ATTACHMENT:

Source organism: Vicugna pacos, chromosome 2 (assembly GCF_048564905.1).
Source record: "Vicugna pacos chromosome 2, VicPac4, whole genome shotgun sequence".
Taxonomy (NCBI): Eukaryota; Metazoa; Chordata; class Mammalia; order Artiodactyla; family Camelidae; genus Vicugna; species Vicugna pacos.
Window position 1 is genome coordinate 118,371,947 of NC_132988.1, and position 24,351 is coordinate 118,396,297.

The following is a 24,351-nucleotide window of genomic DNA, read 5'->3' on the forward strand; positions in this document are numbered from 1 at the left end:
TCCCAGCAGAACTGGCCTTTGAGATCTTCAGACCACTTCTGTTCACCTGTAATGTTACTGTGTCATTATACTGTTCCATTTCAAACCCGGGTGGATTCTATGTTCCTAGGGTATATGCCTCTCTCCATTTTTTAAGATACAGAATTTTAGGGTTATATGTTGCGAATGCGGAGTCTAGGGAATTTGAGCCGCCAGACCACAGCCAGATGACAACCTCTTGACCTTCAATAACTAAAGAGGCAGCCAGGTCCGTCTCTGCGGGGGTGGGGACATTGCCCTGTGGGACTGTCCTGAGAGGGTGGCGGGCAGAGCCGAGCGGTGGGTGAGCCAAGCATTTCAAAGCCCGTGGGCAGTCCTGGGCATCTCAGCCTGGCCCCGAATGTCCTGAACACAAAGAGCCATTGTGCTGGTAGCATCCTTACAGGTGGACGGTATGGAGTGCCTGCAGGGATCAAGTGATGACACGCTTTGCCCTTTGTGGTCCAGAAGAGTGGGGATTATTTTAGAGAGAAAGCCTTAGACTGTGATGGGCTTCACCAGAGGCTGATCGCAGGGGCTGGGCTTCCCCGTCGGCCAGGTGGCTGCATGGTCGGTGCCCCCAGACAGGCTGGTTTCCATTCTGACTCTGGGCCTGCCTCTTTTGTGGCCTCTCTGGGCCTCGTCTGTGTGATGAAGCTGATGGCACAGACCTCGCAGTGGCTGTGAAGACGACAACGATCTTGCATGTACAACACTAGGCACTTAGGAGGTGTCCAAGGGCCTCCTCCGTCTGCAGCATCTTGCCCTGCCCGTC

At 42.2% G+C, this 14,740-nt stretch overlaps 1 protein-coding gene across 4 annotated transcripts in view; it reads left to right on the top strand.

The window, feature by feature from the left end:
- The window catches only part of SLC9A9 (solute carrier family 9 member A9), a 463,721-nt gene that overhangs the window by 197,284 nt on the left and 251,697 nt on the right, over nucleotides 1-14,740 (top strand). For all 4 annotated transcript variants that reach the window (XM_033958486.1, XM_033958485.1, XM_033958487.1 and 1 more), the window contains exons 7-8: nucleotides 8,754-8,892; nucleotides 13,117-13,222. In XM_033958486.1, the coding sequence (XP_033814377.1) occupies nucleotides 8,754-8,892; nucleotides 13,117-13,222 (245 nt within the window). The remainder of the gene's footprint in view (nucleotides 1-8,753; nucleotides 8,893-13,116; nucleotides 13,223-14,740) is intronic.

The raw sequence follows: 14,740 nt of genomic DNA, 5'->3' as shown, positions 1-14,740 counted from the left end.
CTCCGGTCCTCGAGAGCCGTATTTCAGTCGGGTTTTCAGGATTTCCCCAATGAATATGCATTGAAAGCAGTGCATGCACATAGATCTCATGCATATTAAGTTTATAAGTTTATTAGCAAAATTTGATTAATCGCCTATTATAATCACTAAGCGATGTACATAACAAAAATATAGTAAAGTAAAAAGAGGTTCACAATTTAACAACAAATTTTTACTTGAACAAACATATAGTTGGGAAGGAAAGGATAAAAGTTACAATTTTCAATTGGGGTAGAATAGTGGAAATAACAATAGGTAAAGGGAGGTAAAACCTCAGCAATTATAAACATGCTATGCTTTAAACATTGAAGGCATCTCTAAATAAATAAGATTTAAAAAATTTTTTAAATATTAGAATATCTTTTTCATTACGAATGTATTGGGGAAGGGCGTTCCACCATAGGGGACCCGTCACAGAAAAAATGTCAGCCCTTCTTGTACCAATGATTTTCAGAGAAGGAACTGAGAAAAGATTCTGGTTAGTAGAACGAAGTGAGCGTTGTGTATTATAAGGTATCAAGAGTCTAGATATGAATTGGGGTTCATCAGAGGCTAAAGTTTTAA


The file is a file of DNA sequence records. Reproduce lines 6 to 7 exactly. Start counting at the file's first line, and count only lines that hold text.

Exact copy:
TCCCAGCAGAACTGGCCTTTGAGATCTTCAGACCACTTCTGTTCACCTGTAATGTTACTGTGTCATTATACTGTTCCATTTCAAACCCGGGTGGATTCTATGTTCCTAGGGTATATGCCTCTCTCCATTTTTTAAGATACAGAATTTTAGGGTTATATGTTGCGAATGCGGAGTCTAGGGAATTTGAGCCGCCAGACCACAGCCAGATGACAACCTCTTGACCTTCAATAACTAAAGAGGCAGCCAGGTCCGTCTCTGCGGGGGTGGGGACATTGCCCTGTGGGACTGTCCTGAGAGGGTGGCGGGCAGAGCCGAGCGGTGGGTGAGCCAAGCATTTCAAAGCCCGTGGGCAGTCCTGGGCATCTCAGCCTGGCCCCGAATGTCCTGAACACAAAGAGCCATTGTGCTGGTAGCATCCTTACAGGTGGACGGTATGGAGTGCCTGCAGGGATCAAGTGATGACACGCTTTGCCCTTTGTGGTCCAGAAGAGTGGGGATTATTTTAGAGAGAAAGCCTTAGACTGTGATGGGCTTCACCAGAGGCTGATCGCAGGGGCTGGGCTTCCCCGTCGGCCAGGTGGCTGCATGGTCGGTGCCCCCAGACAGGCTGGTTTCCATTCTGACTCTGGGCCTGCCTCTTTTGTGGCCTCTCTGGGCCTCGTCTGTGTGATGAAGCTGATGGCACAGACCTCGCAGTGGCTGTGAAGACGACAACGATCTTGCATGTACAACACTAGGCACTTAGGAGGTGTCCAAGGGCCTCCTCCGTCTGCAGCATCTTGCCCTGCCCGTC

At 42.2% G+C, this 14,740-nt stretch overlaps 1 protein-coding gene across 4 annotated transcripts in view; it reads left to right on the top strand.